There’s identity theft. There’s plagiarism. There’s fantasizing. But leave it to an author of romance novels to discover a way to weave all three into a tapestry that reflects a hangman’s noose. Do you know this woman? This “Elizabeth Nelson.”
Evidently, she has a modicum of success, so she figures under her nom de plume is a shield of anonymity. I suppose she also concluded, “What the hell? I may look like a troll from “The Lord of the Rings” but I’ll show them!” Whelp, she did — her stupidity to think “reverse image search” wasn’t a thing. And that’s when this happened…
…Someone who did understand the fun and yuks of reverse image search discovered this dastardly subterfuge, and did what any like-minded Twittering madman would do: blast it worldwide on social media!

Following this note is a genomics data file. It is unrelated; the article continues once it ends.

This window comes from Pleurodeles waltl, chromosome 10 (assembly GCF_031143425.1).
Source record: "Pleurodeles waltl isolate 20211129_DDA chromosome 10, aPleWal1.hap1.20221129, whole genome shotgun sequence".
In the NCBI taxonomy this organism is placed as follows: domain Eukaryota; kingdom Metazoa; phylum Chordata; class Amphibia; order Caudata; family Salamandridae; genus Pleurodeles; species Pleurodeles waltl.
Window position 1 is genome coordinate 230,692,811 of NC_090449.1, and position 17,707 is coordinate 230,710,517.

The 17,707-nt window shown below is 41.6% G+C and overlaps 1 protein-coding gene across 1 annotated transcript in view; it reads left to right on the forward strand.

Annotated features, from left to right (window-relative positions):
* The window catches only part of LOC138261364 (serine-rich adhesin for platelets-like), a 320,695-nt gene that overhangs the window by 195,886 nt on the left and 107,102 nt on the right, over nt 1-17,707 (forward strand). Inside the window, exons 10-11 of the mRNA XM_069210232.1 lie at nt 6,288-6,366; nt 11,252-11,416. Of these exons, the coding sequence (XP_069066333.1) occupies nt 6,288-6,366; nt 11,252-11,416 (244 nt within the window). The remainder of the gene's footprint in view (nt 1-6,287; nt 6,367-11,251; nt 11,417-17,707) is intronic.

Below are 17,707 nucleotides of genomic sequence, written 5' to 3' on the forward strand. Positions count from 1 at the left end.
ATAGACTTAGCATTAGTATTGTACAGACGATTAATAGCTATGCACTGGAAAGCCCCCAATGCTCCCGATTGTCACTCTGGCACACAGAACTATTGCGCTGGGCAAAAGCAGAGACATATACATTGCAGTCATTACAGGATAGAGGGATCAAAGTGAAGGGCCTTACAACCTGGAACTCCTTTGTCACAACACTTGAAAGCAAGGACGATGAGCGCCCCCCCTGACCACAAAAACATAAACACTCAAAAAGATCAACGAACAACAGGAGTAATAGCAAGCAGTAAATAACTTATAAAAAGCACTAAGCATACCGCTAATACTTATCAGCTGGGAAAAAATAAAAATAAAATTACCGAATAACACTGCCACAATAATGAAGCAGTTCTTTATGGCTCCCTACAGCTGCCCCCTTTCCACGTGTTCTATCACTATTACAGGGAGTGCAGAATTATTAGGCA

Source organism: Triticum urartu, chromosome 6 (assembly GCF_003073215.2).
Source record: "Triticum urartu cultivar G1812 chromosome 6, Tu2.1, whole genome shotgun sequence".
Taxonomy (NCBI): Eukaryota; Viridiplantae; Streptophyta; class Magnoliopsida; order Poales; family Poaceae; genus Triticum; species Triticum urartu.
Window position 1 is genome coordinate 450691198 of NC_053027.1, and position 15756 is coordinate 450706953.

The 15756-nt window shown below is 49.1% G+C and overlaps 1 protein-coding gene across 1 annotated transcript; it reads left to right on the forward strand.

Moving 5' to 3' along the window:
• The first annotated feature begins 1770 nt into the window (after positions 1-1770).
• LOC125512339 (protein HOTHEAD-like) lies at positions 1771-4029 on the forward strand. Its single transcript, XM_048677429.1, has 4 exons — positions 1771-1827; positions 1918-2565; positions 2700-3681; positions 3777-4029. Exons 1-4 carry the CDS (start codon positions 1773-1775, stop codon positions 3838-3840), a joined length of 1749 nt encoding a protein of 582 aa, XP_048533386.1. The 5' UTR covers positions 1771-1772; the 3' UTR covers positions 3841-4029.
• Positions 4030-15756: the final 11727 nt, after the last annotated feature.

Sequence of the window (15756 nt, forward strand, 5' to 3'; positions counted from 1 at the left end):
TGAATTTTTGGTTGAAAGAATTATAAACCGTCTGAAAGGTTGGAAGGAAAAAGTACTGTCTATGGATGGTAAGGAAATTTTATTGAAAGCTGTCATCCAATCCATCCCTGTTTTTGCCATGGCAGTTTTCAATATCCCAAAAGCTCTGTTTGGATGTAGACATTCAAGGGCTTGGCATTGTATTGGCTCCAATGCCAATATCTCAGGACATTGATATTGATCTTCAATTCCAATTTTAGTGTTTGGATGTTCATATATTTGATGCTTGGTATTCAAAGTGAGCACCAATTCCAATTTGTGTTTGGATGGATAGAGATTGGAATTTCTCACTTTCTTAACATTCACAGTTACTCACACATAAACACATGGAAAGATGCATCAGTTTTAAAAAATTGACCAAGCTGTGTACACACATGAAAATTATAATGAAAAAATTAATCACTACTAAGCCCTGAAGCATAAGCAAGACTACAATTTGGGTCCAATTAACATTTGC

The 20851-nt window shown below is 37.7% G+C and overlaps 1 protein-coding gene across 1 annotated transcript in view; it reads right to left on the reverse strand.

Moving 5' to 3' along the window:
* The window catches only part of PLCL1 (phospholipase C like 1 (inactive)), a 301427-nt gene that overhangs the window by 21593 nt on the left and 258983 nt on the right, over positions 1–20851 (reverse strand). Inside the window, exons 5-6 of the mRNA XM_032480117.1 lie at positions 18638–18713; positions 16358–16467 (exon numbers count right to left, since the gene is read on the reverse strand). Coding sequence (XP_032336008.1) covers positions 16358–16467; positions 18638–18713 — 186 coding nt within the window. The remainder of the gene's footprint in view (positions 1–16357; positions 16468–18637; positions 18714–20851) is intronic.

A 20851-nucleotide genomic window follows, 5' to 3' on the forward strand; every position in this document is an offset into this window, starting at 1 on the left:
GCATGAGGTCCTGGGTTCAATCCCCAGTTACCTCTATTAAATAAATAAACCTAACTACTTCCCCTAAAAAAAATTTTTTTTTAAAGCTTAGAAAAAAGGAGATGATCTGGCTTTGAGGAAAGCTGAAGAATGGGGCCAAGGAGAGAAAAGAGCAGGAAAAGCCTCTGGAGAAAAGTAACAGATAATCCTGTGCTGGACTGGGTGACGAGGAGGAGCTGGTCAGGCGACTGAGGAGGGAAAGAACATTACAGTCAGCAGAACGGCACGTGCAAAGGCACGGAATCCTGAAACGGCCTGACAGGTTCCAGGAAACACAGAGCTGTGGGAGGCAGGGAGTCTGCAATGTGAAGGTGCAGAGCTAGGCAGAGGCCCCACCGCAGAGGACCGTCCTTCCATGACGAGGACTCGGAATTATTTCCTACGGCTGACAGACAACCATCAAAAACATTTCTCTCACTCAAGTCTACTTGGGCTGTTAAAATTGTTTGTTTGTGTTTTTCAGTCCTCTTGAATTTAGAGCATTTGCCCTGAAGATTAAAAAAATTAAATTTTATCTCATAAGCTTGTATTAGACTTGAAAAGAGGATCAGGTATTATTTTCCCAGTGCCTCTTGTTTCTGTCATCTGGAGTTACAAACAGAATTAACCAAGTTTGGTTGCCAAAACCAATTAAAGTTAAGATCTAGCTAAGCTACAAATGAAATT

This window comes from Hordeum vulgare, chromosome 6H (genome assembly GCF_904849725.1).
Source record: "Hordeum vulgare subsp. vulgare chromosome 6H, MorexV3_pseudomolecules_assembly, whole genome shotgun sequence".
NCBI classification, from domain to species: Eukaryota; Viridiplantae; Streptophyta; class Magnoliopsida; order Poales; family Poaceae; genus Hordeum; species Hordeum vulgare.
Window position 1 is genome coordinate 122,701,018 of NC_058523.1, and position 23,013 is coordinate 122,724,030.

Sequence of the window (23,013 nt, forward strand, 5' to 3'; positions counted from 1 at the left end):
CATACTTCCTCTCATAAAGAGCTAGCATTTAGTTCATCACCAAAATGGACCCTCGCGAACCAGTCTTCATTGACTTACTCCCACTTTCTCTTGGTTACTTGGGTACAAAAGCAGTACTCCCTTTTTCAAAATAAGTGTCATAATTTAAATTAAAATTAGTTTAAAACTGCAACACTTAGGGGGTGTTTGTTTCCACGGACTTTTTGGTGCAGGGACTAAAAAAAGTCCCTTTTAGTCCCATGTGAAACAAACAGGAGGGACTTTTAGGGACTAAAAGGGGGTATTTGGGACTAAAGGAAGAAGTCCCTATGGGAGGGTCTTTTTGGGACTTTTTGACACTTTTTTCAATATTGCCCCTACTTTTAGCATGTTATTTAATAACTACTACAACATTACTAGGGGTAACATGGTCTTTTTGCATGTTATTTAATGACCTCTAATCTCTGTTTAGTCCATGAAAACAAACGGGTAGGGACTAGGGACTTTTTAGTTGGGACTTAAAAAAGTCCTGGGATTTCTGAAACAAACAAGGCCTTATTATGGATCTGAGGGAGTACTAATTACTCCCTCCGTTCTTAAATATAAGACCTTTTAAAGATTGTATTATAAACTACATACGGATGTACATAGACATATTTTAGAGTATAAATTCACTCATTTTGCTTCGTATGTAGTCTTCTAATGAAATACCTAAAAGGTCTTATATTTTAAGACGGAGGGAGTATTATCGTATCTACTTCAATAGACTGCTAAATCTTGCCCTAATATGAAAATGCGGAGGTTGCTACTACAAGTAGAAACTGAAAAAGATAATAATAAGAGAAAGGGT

— Evil Wylie (@EvilWylie) December 3, 2013
So nice. So great. So un-freaking-believable.
The great, enigmatic @EvilWiley discovered this gem and shared it with his more than 9,600 followers. To wit, they shared it with the world. Business Insider, along with a slew of others, picked it up. The story notes that Nelson’s e-book followers began looking into the author if other things were fake. Guess what?
It turned out that many other authors had a problem with Nelson, who has been accused of plagiarism. The summary of her new, free e-book “Trinity (The Executive’s Affair)” is almost word-for-word taken from the description of “Billionaire Bodyguard,” which Kristi Avalon published last year.
Following this kerfuffle, Nelson removed the Revlon photo from her Amazon page, changed her bio, deleted her Facebook page and will continue to scan the Internet under a new, fictitious persona that is less obvious. I believe it was “Lindbergh Baby.” Still looking for the Twitter profile.
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